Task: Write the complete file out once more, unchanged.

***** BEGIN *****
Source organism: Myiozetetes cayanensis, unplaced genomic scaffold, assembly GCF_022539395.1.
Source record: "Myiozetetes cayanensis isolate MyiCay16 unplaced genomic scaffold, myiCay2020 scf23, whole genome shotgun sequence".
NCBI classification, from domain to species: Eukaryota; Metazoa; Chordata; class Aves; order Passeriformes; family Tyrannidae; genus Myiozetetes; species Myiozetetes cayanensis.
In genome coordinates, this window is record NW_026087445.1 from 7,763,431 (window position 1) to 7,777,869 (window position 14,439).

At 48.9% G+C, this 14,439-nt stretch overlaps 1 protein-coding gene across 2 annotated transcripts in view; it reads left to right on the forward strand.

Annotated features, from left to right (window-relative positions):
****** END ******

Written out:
Source organism: Myiozetetes cayanensis, unplaced genomic scaffold, assembly GCF_022539395.1.
Source record: "Myiozetetes cayanensis isolate MyiCay16 unplaced genomic scaffold, myiCay2020 scf23, whole genome shotgun sequence".
NCBI classification, from domain to species: Eukaryota; Metazoa; Chordata; class Aves; order Passeriformes; family Tyrannidae; genus Myiozetetes; species Myiozetetes cayanensis.
In genome coordinates, this window is record NW_026087445.1 from 7,763,431 (window position 1) to 7,777,869 (window position 14,439).

At 48.9% G+C, this 14,439-nt stretch overlaps 1 protein-coding gene across 2 annotated transcripts in view; it reads left to right on the forward strand.

Annotated features, from left to right (window-relative positions):